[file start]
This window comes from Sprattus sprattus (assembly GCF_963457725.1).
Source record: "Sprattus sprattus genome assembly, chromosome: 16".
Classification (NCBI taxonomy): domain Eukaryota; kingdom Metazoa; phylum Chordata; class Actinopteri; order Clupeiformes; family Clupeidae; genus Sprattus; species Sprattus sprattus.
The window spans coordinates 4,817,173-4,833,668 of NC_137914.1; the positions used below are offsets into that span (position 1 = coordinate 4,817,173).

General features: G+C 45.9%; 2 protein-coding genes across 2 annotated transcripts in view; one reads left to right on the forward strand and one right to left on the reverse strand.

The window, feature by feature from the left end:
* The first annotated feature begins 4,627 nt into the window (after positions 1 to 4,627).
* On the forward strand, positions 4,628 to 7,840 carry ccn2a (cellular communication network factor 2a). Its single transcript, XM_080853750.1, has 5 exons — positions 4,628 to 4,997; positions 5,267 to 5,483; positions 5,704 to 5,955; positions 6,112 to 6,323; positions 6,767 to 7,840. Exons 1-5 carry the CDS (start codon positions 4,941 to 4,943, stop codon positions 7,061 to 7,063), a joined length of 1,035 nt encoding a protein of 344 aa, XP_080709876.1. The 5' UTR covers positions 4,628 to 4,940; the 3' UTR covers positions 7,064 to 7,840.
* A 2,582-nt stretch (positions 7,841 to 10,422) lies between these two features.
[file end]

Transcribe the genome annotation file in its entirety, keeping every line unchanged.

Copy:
This window comes from Sprattus sprattus (assembly GCF_963457725.1).
Source record: "Sprattus sprattus genome assembly, chromosome: 16".
Classification (NCBI taxonomy): domain Eukaryota; kingdom Metazoa; phylum Chordata; class Actinopteri; order Clupeiformes; family Clupeidae; genus Sprattus; species Sprattus sprattus.
The window spans coordinates 4,817,173-4,833,668 of NC_137914.1; the positions used below are offsets into that span (position 1 = coordinate 4,817,173).

General features: G+C 45.9%; 2 protein-coding genes across 2 annotated transcripts in view; one reads left to right on the forward strand and one right to left on the reverse strand.

The window, feature by feature from the left end:
* The first annotated feature begins 4,627 nt into the window (after positions 1 to 4,627).
* On the forward strand, positions 4,628 to 7,840 carry ccn2a (cellular communication network factor 2a). Its single transcript, XM_080853750.1, has 5 exons — positions 4,628 to 4,997; positions 5,267 to 5,483; positions 5,704 to 5,955; positions 6,112 to 6,323; positions 6,767 to 7,840. Exons 1-5 carry the CDS (start codon positions 4,941 to 4,943, stop codon positions 7,061 to 7,063), a joined length of 1,035 nt encoding a protein of 344 aa, XP_080709876.1. The 5' UTR covers positions 4,628 to 4,940; the 3' UTR covers positions 7,064 to 7,840.
* A 2,582-nt stretch (positions 7,841 to 10,422) lies between these two features.